All Quiet on the Western Front by Erich Maria RemarqueErich Maria Remarque (Alemania, 1897 Suiza, 1970). Pertenece a la generacion de escritores alemanes que vivieron la experiencia de las dos guerras mundiales. Obligado a abandonar sus estudios cuando solo contaba dieciocho anos de edad y hacia dos que habia empezado la Primera Guerra Mundial, fue incorporado al ejercito y mandado al frente de batalla, donde lucho hasta el termino de la contienda. Ya en la vida Civil intento inutilmente abrirse camino como organista, profesor de musica, maestro y comerciante. Tambien trabajo como periodista, donde adquirio un estilo literario agil y conciso. Luego decide escribir un libro donde narra sus experiencias en las trincheras, cuando fue obligado a luchar y a matar en los Campos de batalla. Y es asi es como surge Sin novedad en el frente (Im Westen Nichts Neues). Empezo publicandose en 1929 en forma de folletin en la Wossische Zeitung. A cada capitulo que aparecia, mayor era el numero de lectores de la revista. Cierto que hubo algunas protestas, pero fueron muchisimas mas las muestras de entusiasmo con que era recibida la obra, sobre todo por la desmitificacion de los heroicismos belicos que representaba frente al violento renacer de los fanatismos guerreros en Alemania.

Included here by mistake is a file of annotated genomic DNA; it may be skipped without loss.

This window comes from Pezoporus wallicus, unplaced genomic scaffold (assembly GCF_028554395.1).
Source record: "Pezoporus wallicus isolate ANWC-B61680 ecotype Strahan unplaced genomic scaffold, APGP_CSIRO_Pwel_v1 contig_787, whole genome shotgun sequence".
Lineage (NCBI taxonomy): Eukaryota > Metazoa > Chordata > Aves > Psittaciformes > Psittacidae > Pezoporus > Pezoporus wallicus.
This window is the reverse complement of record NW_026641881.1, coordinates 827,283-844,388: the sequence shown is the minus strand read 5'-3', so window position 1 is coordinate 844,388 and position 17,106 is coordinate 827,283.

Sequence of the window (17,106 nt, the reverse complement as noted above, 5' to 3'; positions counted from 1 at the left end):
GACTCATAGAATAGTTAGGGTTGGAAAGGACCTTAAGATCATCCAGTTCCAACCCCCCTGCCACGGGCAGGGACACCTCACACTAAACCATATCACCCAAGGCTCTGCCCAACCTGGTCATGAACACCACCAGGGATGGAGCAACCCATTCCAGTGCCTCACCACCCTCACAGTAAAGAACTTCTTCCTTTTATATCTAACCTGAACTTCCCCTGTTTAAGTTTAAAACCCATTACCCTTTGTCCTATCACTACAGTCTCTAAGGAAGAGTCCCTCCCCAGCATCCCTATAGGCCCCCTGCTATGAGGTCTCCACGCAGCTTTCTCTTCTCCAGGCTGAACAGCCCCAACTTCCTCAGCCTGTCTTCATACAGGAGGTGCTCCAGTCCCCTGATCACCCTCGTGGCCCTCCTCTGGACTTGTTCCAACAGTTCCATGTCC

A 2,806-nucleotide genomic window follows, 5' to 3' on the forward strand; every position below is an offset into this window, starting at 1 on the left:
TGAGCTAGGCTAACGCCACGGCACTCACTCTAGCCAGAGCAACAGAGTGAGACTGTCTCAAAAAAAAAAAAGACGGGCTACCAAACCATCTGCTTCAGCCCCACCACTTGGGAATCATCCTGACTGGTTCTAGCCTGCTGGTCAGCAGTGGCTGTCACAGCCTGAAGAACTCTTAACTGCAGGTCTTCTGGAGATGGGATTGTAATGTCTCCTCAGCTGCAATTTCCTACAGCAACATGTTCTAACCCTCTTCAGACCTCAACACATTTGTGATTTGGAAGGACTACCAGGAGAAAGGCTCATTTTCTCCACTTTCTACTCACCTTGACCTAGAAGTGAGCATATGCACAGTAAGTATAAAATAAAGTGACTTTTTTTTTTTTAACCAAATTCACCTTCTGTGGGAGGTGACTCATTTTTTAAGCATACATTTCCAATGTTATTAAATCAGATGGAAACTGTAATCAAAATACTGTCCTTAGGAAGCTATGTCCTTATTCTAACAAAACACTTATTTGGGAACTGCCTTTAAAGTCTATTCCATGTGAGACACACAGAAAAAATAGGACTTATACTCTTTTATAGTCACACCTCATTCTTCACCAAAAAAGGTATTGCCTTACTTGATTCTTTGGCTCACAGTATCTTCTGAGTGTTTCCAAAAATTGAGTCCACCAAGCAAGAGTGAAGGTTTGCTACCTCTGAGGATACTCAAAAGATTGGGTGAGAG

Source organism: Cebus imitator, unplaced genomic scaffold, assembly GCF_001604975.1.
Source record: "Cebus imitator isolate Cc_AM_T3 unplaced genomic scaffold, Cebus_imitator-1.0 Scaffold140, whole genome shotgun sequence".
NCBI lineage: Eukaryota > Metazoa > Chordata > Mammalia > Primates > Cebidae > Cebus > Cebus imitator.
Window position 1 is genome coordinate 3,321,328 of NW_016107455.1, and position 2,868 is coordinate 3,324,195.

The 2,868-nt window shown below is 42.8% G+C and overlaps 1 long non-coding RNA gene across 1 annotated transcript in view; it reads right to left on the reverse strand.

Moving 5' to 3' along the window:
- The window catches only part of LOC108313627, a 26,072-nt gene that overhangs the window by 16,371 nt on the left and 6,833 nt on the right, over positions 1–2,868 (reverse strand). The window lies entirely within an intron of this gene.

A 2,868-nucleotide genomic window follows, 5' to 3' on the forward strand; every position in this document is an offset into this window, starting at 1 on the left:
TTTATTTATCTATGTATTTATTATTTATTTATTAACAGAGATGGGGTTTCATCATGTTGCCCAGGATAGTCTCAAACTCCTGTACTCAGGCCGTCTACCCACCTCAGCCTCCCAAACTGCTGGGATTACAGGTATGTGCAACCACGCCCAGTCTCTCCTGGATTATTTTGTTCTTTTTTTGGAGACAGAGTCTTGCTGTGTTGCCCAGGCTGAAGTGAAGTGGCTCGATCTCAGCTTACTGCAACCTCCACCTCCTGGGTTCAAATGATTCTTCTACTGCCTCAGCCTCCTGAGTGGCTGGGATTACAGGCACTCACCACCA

All Quiet on the Western Front
The book describes the German soldiers' extreme physical and mental stress during the war, and the detachment from civilian life felt by many of these soldiers upon returning home from the front. The novel was first published in November and December in the German newspaper Vossische Zeitung and in book form in late January The book and its sequel, The Road Back , were among the books banned and burned in Nazi Germany. All Quiet on the Western Front sold 2. In , the book was adapted as an Academy-Award-winning film of the same name , directed by Lewis Milestone. It was adapted again in by Delbert Mann , this time as a television film starring Richard Thomas and Ernest Borgnine. Brian Murdoch's translation would render the phrase as "there was nothing new to report on the Western Front" within the narrative.
From the SparkNotes Blog
Too innocent and inexperienced at first to foresee the violent shift in his thinking, Paul, whose last name comes from the German word for tree , must learn to bend and sway with violent forces in order to remain firmly rooted in reality and to survive the inhuman buffeting that besets the German army. His thought processes are continually pulled to and fro, from the romantic notions of war he learned in school to the horrific lessons he absorbs through war's random destruction of his friends. Paul's delicacy and understanding extends to advice about tossing away underpants soiled by the young soldier during his first bombardment. The reader assumes that Paul himself has endured such unbridled terror and loss of bodily control. Two years into the war, Paul, at age twenty, feels "cut off from activity, from striving, from progress" and acknowledges that he no longer believes in the values he once held dear. Impotent before the grinding, relentless war machine, like the rats he and the others kill, he races from cover to cover, protecting himself and avenging himself on the faceless enemy.